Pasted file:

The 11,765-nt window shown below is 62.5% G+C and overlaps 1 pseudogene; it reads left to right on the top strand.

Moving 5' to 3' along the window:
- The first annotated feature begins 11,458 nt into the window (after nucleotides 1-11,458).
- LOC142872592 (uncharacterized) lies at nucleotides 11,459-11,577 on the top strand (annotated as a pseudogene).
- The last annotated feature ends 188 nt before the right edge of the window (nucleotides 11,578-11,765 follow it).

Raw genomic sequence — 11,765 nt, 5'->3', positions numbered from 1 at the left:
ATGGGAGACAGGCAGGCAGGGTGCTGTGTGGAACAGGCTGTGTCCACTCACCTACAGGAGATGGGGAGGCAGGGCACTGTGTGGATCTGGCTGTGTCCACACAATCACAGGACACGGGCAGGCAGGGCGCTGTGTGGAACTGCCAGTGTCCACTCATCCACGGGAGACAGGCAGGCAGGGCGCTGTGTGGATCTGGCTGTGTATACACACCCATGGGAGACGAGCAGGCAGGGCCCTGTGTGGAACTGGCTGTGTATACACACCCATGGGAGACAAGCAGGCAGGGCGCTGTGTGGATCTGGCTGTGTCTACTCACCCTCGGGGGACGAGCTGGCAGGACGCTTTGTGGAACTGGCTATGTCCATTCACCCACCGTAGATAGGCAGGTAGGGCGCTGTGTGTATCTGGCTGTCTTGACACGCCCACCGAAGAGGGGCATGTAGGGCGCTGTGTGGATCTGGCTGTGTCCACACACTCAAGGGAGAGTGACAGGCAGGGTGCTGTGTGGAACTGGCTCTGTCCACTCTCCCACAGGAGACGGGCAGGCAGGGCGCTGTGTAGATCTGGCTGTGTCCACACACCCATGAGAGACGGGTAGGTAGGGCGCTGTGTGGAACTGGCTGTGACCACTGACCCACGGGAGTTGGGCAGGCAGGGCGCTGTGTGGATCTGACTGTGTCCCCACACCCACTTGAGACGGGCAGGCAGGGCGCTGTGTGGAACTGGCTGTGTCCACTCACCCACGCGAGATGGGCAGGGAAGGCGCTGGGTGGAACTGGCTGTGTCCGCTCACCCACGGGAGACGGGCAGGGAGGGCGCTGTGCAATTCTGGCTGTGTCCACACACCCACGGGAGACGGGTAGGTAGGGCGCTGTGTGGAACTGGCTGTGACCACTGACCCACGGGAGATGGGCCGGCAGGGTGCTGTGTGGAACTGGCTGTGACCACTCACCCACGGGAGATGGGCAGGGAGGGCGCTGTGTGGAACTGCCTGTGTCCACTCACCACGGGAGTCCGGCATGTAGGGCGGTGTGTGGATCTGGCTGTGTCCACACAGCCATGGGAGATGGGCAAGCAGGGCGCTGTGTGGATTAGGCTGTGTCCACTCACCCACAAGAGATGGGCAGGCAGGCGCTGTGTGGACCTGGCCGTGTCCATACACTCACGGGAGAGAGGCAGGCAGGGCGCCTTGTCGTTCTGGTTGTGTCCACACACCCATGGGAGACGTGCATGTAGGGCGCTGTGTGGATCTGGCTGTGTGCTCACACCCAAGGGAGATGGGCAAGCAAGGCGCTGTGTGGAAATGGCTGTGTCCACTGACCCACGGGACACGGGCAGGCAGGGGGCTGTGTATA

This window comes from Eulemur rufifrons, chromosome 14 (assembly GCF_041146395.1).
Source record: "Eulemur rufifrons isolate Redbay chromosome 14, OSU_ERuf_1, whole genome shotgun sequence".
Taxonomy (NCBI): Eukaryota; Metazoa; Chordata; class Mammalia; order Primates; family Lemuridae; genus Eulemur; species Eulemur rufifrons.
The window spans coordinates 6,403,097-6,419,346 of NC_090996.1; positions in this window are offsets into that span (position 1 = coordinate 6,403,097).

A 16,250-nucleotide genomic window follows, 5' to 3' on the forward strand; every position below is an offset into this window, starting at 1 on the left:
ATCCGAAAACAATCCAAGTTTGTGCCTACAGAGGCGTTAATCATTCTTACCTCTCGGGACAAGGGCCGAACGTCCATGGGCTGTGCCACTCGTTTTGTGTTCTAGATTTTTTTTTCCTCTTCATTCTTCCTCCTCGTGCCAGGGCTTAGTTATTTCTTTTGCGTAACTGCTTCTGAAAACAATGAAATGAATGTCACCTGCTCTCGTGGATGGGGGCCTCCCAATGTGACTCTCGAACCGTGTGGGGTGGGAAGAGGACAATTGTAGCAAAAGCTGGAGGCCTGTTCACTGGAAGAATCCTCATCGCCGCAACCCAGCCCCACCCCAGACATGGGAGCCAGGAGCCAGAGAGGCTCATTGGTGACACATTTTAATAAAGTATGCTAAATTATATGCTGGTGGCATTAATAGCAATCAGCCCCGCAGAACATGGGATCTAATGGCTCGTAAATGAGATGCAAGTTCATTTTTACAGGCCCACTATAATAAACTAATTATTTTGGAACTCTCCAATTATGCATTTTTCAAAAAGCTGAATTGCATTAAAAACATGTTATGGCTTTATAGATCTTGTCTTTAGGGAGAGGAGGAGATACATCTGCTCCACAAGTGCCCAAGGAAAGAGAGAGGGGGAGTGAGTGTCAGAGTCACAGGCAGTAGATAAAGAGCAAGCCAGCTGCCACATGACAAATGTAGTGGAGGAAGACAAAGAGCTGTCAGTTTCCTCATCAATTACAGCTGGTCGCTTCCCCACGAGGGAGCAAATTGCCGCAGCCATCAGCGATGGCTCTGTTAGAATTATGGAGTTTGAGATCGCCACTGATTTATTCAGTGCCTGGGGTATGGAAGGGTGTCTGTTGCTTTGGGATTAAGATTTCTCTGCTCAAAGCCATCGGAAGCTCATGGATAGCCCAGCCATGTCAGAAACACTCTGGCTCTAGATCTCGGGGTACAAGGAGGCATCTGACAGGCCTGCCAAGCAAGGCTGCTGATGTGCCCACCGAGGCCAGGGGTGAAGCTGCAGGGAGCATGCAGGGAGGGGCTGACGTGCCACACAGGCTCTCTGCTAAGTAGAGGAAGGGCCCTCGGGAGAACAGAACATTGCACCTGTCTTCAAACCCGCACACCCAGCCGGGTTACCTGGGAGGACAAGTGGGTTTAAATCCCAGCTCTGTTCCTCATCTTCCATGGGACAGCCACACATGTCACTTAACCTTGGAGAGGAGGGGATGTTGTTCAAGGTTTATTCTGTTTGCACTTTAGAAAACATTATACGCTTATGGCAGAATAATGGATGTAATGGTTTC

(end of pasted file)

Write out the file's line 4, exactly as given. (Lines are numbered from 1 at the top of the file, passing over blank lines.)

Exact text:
- LOC142872592 (uncharacterized) lies at nucleotides 11,459-11,577 on the top strand (annotated as a pseudogene).